On defense is where Mexico really poses a challenge. All eleven players press high on the ball, swarming it with up to five guys at a time in an attempt to cut off the passing lanes and win the ball back in dangerous areas. The defensive side of the ball is what makes Mexico so hard to read. Every player has a rough positional assignment, but they are all tasked with pressing and following the ball, which leads them to not have a distinguishable shape. AT times it looks like the 4-3-3 or 4-4-2 they use on offense, but at other times it can look like a 4-5-1 or even a 4-1-4-1.
Mexico's high pressing style frequently results in turnovers in dangerous spots, which they capitalize on with vertical passes past a defense that is out of shape and flustered, leading to free runs in on goal through the center of the pitch. Mexico is capable of killing teams in multiple ways, and they do so quickly to make sure defenses are always on the back foot.
So what does this all mean? Mexico will try to dominate possession through their midfield in order to find the gaps in the U.S. defense, especially as the Americans leave space on the wings. When the U.S. does have the ball, Mexico will try and win it back quickly in hopes of creating lethal counter-attacks. A young American midfield will have its work cut out for them, as Mexico will punish the mistakes the U.S. made against Honduras much better than the Hondurans could.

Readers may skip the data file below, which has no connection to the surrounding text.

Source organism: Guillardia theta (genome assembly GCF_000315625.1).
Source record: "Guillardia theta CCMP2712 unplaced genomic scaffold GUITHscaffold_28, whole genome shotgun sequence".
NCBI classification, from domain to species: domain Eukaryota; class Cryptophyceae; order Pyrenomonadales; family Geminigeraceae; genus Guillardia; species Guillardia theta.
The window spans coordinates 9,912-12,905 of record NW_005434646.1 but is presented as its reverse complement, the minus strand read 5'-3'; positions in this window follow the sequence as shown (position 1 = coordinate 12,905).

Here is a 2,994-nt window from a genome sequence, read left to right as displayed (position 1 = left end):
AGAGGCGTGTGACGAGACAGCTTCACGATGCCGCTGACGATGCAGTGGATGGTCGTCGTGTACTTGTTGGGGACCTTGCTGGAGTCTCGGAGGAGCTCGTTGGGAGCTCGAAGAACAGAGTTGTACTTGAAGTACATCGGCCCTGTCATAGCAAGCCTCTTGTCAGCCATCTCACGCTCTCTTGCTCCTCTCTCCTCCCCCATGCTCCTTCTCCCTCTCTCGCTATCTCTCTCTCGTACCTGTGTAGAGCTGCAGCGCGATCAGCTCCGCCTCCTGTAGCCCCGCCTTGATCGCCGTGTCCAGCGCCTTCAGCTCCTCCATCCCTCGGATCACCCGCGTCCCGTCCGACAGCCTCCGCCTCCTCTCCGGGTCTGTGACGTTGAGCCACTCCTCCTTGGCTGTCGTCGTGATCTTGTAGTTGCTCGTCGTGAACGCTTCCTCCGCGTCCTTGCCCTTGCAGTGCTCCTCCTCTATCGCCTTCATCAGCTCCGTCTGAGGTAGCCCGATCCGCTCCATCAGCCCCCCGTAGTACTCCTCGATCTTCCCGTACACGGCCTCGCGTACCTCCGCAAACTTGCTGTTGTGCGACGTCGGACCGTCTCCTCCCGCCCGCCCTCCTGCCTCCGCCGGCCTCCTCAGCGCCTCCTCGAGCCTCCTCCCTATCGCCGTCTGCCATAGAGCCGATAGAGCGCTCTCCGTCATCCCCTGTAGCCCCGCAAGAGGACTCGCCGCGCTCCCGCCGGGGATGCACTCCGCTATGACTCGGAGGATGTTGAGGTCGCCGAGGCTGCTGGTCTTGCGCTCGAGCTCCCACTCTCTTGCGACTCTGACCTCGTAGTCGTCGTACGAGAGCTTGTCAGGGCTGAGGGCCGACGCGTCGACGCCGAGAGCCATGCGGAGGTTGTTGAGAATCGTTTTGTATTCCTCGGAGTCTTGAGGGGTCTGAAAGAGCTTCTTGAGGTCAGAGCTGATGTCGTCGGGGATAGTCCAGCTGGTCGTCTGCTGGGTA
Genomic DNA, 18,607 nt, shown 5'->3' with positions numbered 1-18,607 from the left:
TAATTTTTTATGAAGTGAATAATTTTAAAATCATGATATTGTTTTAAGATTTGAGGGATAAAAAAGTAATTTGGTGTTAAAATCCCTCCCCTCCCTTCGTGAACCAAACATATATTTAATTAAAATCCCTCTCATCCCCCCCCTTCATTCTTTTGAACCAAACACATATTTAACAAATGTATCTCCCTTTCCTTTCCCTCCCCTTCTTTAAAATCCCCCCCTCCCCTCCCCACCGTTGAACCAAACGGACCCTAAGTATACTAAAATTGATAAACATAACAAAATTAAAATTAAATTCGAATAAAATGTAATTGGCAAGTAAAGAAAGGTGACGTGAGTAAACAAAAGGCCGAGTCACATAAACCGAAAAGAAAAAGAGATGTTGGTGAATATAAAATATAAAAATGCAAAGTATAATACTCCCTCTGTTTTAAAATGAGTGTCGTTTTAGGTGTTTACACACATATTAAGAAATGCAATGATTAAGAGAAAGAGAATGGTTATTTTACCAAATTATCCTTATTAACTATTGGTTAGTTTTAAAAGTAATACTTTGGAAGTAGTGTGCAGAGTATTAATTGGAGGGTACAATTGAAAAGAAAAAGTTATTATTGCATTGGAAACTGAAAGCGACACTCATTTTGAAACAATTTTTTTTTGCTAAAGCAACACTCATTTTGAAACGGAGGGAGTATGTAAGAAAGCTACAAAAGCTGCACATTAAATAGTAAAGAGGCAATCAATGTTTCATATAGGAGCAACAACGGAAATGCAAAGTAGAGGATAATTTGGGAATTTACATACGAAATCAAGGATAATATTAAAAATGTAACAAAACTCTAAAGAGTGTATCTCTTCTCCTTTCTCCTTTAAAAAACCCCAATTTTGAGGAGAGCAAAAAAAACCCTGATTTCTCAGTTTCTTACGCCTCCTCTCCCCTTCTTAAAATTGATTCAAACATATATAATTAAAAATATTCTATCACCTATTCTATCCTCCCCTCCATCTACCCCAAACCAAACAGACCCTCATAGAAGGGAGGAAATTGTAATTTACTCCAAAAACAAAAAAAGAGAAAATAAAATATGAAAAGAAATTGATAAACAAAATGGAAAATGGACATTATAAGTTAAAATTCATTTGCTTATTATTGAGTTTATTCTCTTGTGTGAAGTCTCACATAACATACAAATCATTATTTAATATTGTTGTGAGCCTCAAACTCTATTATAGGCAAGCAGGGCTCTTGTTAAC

In his press conference Saturday, Brooks said the U.S. is going to focus on playing their game instead of worrying about Mexico, so expect more dangerous attacks created through the wings. Pulisic, Reyna, and Dest will have to have great games to carry the American offense. The U.S. will also need to avoid turnovers by their midfield so they do not get exposed on the counterattack. Dest playing higher up means there is already space to be used by Mexico's wingers, so limiting turnovers will decrease the opportunities for that space to be exploited.
Although Mexico did not score against Costa Rica, expect more of the same from them tactically in the final. Costa Rica was bunkered in with a 4-4-2 that often resembled a 4-5-1, a style that is hard to break down. The U.S. plays much more open, leaving space that fits well with Mexico's style. They will likely continue to be shifty with their formation so that they can take advantage of the space on the field.
The game will be won by the wingers, but it will be lost by the midfielders. The team who has crisper passing in the final third will create the chances needed to win, and the team who has more turnovers in the midfield will give away too many opportunities to come back from. Regardless of the result, it should be an interesting tactical battle and an exciting game. Kickoff is Sunday at 7 pm, pending the length of the third place match between Honduras and Costa Rica.